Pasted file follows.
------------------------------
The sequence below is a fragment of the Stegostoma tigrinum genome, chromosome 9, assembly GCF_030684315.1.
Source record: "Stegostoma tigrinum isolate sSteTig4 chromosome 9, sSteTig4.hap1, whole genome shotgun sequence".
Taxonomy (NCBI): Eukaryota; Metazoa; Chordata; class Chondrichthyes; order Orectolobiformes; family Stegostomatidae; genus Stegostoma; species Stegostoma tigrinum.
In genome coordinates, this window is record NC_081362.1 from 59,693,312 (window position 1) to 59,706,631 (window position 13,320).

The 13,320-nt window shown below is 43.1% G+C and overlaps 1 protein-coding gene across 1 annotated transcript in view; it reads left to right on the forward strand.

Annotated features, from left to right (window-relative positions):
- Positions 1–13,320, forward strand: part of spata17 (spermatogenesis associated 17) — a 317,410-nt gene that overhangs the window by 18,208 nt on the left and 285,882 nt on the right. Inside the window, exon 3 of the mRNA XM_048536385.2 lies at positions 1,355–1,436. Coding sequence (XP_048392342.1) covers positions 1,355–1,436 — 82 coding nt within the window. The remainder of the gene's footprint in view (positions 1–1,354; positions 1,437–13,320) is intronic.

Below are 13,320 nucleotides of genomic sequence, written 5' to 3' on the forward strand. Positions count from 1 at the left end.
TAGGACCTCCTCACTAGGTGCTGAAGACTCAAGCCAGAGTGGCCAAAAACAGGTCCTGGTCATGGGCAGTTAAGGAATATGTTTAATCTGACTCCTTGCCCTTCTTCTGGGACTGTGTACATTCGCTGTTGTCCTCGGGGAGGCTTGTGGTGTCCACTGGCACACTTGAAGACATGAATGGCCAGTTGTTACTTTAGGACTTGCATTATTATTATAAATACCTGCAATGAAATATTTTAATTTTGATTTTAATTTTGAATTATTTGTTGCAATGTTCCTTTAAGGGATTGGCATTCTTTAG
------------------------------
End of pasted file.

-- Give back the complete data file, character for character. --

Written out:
The sequence below is a fragment of the Stegostoma tigrinum genome, chromosome 9, assembly GCF_030684315.1.
Source record: "Stegostoma tigrinum isolate sSteTig4 chromosome 9, sSteTig4.hap1, whole genome shotgun sequence".
Taxonomy (NCBI): Eukaryota; Metazoa; Chordata; class Chondrichthyes; order Orectolobiformes; family Stegostomatidae; genus Stegostoma; species Stegostoma tigrinum.
In genome coordinates, this window is record NC_081362.1 from 59,693,312 (window position 1) to 59,706,631 (window position 13,320).

The 13,320-nt window shown below is 43.1% G+C and overlaps 1 protein-coding gene across 1 annotated transcript in view; it reads left to right on the forward strand.

Annotated features, from left to right (window-relative positions):
- Positions 1–13,320, forward strand: part of spata17 (spermatogenesis associated 17) — a 317,410-nt gene that overhangs the window by 18,208 nt on the left and 285,882 nt on the right. Inside the window, exon 3 of the mRNA XM_048536385.2 lies at positions 1,355–1,436. Coding sequence (XP_048392342.1) covers positions 1,355–1,436 — 82 coding nt within the window. The remainder of the gene's footprint in view (positions 1–1,354; positions 1,437–13,320) is intronic.

Below are 13,320 nucleotides of genomic sequence, written 5' to 3' on the forward strand. Positions count from 1 at the left end.
TAGGACCTCCTCACTAGGTGCTGAAGACTCAAGCCAGAGTGGCCAAAAACAGGTCCTGGTCATGGGCAGTTAAGGAATATGTTTAATCTGACTCCTTGCCCTTCTTCTGGGACTGTGTACATTCGCTGTTGTCCTCGGGGAGGCTTGTGGTGTCCACTGGCACACTTGAAGACATGAATGGCCAGTTGTTACTTTAGGACTTGCATTATTATTATAAATACCTGCAATGAAATATTTTAATTTTGATTTTAATTTTGAATTATTTGTTGCAATGTTCCTTTAAGGGATTGGCATTCTTTAG